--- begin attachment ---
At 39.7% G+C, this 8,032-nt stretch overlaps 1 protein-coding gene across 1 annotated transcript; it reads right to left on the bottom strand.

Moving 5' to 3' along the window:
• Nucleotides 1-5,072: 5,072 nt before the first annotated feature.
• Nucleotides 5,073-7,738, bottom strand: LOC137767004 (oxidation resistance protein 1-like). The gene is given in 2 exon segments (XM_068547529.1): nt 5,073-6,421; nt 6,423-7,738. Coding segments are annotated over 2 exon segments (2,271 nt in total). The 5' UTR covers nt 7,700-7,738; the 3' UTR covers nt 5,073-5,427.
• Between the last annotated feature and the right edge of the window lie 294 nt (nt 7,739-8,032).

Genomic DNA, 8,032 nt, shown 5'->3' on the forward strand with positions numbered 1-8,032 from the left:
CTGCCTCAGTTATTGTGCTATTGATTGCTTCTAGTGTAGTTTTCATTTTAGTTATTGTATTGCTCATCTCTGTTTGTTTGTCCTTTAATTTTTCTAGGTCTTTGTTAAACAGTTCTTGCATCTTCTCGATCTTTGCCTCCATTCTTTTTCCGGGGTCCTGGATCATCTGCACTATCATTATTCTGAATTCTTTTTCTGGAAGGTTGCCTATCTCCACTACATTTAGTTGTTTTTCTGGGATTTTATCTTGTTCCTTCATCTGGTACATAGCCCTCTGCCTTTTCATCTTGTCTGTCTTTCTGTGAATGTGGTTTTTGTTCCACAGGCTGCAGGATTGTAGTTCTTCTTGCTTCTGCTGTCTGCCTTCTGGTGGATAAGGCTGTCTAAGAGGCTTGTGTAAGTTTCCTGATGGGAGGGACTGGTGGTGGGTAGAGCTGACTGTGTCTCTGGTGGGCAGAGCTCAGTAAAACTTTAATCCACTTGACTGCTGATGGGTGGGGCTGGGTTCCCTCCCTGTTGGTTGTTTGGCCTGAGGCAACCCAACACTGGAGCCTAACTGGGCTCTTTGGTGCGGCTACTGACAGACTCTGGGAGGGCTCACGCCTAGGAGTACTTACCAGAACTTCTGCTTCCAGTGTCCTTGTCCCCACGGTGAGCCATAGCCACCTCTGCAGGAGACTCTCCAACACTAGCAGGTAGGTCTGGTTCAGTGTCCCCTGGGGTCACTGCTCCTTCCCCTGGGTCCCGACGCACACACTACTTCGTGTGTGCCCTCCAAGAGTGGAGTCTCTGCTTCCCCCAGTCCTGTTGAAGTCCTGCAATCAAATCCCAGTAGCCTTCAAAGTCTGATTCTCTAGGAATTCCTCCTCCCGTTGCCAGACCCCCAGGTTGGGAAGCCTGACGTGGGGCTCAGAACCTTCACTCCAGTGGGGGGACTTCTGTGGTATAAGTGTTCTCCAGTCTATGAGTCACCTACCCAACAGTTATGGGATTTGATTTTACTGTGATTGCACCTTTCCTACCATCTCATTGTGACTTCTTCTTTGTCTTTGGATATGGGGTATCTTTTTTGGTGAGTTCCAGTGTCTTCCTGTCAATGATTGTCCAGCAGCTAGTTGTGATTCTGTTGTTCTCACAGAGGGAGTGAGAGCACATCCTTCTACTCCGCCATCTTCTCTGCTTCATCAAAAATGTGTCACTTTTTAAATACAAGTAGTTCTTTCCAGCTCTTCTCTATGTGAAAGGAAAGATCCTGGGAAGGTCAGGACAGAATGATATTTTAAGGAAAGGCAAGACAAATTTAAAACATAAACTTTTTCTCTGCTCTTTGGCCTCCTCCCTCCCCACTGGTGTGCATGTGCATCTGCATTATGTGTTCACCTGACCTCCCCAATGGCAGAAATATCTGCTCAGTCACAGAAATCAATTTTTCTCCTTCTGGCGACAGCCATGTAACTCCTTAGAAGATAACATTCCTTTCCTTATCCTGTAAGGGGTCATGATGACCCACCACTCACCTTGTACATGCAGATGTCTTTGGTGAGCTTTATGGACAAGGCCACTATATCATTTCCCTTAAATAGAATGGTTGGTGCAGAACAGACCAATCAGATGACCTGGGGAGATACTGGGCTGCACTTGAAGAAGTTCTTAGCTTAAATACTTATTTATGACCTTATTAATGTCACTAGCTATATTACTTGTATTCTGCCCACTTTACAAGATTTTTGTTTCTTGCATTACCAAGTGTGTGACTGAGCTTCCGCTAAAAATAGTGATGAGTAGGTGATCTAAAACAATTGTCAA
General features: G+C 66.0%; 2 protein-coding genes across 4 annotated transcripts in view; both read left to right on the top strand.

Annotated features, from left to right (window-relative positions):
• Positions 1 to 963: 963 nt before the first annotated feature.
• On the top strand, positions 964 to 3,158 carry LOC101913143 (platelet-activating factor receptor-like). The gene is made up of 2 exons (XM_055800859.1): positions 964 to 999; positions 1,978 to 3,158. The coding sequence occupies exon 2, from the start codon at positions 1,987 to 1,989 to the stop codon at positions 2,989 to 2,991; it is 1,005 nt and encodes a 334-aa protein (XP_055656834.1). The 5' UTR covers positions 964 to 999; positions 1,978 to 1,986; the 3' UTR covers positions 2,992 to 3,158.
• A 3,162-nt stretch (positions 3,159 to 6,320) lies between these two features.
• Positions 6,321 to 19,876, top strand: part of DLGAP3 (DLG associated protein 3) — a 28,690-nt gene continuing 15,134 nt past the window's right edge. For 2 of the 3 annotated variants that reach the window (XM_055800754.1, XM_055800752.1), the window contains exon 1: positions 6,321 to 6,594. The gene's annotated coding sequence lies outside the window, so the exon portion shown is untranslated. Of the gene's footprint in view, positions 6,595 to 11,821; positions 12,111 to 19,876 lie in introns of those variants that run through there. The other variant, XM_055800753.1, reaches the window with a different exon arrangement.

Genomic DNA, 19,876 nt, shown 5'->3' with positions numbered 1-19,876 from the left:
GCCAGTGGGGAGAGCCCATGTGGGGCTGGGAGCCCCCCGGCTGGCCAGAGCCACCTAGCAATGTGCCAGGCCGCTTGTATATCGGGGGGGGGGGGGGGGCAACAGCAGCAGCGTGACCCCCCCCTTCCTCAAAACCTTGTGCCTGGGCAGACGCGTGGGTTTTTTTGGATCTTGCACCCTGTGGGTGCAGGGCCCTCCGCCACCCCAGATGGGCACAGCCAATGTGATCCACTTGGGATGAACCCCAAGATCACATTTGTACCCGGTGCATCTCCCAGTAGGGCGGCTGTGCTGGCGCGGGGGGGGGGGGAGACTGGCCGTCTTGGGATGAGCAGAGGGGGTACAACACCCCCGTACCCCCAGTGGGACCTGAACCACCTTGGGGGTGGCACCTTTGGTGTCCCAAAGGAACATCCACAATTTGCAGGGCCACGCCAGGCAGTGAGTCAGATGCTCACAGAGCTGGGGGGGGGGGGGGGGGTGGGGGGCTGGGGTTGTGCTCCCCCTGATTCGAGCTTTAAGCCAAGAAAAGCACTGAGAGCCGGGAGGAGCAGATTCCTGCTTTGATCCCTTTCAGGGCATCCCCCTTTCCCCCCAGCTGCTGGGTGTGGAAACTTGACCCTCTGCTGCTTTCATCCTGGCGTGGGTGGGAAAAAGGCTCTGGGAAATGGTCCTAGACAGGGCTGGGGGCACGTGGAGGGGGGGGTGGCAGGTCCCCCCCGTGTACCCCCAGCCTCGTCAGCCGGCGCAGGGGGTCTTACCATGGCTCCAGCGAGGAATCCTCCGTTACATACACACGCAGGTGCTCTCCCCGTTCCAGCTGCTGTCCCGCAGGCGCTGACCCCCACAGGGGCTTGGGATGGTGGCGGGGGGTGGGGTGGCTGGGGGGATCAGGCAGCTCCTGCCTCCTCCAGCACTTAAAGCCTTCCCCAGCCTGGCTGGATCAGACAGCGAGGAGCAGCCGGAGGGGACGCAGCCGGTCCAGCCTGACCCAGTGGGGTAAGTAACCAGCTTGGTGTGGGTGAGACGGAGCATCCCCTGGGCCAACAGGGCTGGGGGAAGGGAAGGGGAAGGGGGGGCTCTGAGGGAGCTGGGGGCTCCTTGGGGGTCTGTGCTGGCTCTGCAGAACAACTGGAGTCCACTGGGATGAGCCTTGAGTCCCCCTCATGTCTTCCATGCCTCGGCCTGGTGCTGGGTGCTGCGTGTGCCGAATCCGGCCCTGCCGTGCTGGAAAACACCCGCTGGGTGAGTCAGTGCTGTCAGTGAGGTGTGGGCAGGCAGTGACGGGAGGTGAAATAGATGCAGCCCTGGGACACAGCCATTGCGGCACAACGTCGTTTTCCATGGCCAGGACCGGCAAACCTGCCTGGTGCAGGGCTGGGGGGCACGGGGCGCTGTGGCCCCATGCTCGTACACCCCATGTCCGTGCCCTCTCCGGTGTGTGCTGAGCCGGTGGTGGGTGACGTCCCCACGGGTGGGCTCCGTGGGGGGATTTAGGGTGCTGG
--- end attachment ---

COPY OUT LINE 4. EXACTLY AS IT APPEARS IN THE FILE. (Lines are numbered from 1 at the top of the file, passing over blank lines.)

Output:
• Nucleotides 5,073-7,738, bottom strand: LOC137767004 (oxidation resistance protein 1-like). The gene is given in 2 exon segments (XM_068547529.1): nt 5,073-6,421; nt 6,423-7,738. Coding segments are annotated over 2 exon segments (2,271 nt in total). The 5' UTR covers nt 7,700-7,738; the 3' UTR covers nt 5,073-5,427.